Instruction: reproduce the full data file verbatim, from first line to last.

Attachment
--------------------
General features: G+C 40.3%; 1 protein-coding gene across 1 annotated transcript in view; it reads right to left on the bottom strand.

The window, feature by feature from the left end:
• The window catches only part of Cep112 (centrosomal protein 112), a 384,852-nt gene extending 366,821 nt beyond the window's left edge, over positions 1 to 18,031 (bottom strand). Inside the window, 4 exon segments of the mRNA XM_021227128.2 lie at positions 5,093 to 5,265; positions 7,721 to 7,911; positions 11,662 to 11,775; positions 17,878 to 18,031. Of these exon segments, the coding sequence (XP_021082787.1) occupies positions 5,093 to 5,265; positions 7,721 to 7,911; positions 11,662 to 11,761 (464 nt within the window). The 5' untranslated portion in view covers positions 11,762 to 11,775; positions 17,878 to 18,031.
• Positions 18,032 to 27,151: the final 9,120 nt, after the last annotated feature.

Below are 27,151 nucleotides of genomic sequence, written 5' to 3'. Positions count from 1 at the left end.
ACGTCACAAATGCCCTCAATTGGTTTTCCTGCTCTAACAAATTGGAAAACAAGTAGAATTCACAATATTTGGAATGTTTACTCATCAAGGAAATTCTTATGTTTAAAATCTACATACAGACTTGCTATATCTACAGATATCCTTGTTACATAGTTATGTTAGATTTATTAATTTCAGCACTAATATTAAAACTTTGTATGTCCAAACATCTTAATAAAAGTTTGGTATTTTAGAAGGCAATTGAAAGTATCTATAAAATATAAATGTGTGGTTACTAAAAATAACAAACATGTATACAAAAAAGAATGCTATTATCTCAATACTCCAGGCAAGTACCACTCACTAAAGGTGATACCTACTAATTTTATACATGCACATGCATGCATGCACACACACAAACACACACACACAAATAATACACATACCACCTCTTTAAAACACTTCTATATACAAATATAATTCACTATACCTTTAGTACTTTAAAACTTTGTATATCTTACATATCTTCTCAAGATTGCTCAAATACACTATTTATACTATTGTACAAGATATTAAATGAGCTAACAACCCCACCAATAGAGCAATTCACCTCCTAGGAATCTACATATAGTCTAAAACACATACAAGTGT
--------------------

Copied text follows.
General features: G+C 40.3%; 1 protein-coding gene across 1 annotated transcript in view; it reads right to left on the bottom strand.

The window, feature by feature from the left end:
• The window catches only part of Cep112 (centrosomal protein 112), a 384,852-nt gene extending 366,821 nt beyond the window's left edge, over positions 1 to 18,031 (bottom strand). Inside the window, 4 exon segments of the mRNA XM_021227128.2 lie at positions 5,093 to 5,265; positions 7,721 to 7,911; positions 11,662 to 11,775; positions 17,878 to 18,031. Of these exon segments, the coding sequence (XP_021082787.1) occupies positions 5,093 to 5,265; positions 7,721 to 7,911; positions 11,662 to 11,761 (464 nt within the window). The 5' untranslated portion in view covers positions 11,762 to 11,775; positions 17,878 to 18,031.
• Positions 18,032 to 27,151: the final 9,120 nt, after the last annotated feature.

Below are 27,151 nucleotides of genomic sequence, written 5' to 3'. Positions count from 1 at the left end.
ACGTCACAAATGCCCTCAATTGGTTTTCCTGCTCTAACAAATTGGAAAACAAGTAGAATTCACAATATTTGGAATGTTTACTCATCAAGGAAATTCTTATGTTTAAAATCTACATACAGACTTGCTATATCTACAGATATCCTTGTTACATAGTTATGTTAGATTTATTAATTTCAGCACTAATATTAAAACTTTGTATGTCCAAACATCTTAATAAAAGTTTGGTATTTTAGAAGGCAATTGAAAGTATCTATAAAATATAAATGTGTGGTTACTAAAAATAACAAACATGTATACAAAAAAGAATGCTATTATCTCAATACTCCAGGCAAGTACCACTCACTAAAGGTGATACCTACTAATTTTATACATGCACATGCATGCATGCACACACACAAACACACACACACAAATAATACACATACCACCTCTTTAAAACACTTCTATATACAAATATAATTCACTATACCTTTAGTACTTTAAAACTTTGTATATCTTACATATCTTCTCAAGATTGCTCAAATACACTATTTATACTATTGTACAAGATATTAAATGAGCTAACAACCCCACCAATAGAGCAATTCACCTCCTAGGAATCTACATATAGTCTAAAACACATACAAGTGT